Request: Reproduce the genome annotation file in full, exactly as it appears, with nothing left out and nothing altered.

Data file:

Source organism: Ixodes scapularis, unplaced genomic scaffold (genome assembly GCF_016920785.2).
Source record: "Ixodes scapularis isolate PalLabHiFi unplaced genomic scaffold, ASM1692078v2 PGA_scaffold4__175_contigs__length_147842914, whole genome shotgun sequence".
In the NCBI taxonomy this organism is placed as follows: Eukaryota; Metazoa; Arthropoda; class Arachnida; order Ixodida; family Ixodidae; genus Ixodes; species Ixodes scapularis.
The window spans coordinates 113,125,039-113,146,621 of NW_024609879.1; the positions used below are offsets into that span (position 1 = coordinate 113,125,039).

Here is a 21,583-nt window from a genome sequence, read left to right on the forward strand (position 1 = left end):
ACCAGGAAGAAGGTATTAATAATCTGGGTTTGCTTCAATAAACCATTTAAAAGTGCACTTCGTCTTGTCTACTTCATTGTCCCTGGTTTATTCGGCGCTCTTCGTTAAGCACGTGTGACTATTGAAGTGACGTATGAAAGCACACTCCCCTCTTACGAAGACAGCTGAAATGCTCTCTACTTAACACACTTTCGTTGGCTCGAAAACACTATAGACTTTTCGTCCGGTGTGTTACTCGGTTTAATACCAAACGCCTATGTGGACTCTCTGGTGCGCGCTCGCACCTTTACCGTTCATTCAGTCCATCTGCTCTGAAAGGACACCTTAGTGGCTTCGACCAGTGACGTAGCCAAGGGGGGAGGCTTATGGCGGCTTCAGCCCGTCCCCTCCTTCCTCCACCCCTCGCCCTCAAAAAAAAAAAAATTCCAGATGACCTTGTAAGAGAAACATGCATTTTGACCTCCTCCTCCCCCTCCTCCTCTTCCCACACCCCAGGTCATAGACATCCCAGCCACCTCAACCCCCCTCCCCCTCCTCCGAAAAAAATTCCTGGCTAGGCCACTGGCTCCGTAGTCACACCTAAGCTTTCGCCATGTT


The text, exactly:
Source organism: Ixodes scapularis, unplaced genomic scaffold (genome assembly GCF_016920785.2).
Source record: "Ixodes scapularis isolate PalLabHiFi unplaced genomic scaffold, ASM1692078v2 PGA_scaffold4__175_contigs__length_147842914, whole genome shotgun sequence".
In the NCBI taxonomy this organism is placed as follows: Eukaryota; Metazoa; Arthropoda; class Arachnida; order Ixodida; family Ixodidae; genus Ixodes; species Ixodes scapularis.
The window spans coordinates 113,125,039-113,146,621 of NW_024609879.1; the positions used below are offsets into that span (position 1 = coordinate 113,125,039).

Here is a 21,583-nt window from a genome sequence, read left to right on the forward strand (position 1 = left end):
ACCAGGAAGAAGGTATTAATAATCTGGGTTTGCTTCAATAAACCATTTAAAAGTGCACTTCGTCTTGTCTACTTCATTGTCCCTGGTTTATTCGGCGCTCTTCGTTAAGCACGTGTGACTATTGAAGTGACGTATGAAAGCACACTCCCCTCTTACGAAGACAGCTGAAATGCTCTCTACTTAACACACTTTCGTTGGCTCGAAAACACTATAGACTTTTCGTCCGGTGTGTTACTCGGTTTAATACCAAACGCCTATGTGGACTCTCTGGTGCGCGCTCGCACCTTTACCGTTCATTCAGTCCATCTGCTCTGAAAGGACACCTTAGTGGCTTCGACCAGTGACGTAGCCAAGGGGGGAGGCTTATGGCGGCTTCAGCCCGTCCCCTCCTTCCTCCACCCCTCGCCCTCAAAAAAAAAAAAATTCCAGATGACCTTGTAAGAGAAACATGCATTTTGACCTCCTCCTCCCCCTCCTCCTCTTCCCACACCCCAGGTCATAGACATCCCAGCCACCTCAACCCCCCTCCCCCTCCTCCGAAAAAAATTCCTGGCTAGGCCACTGGCTCCGTAGTCACACCTAAGCTTTCGCCATGTT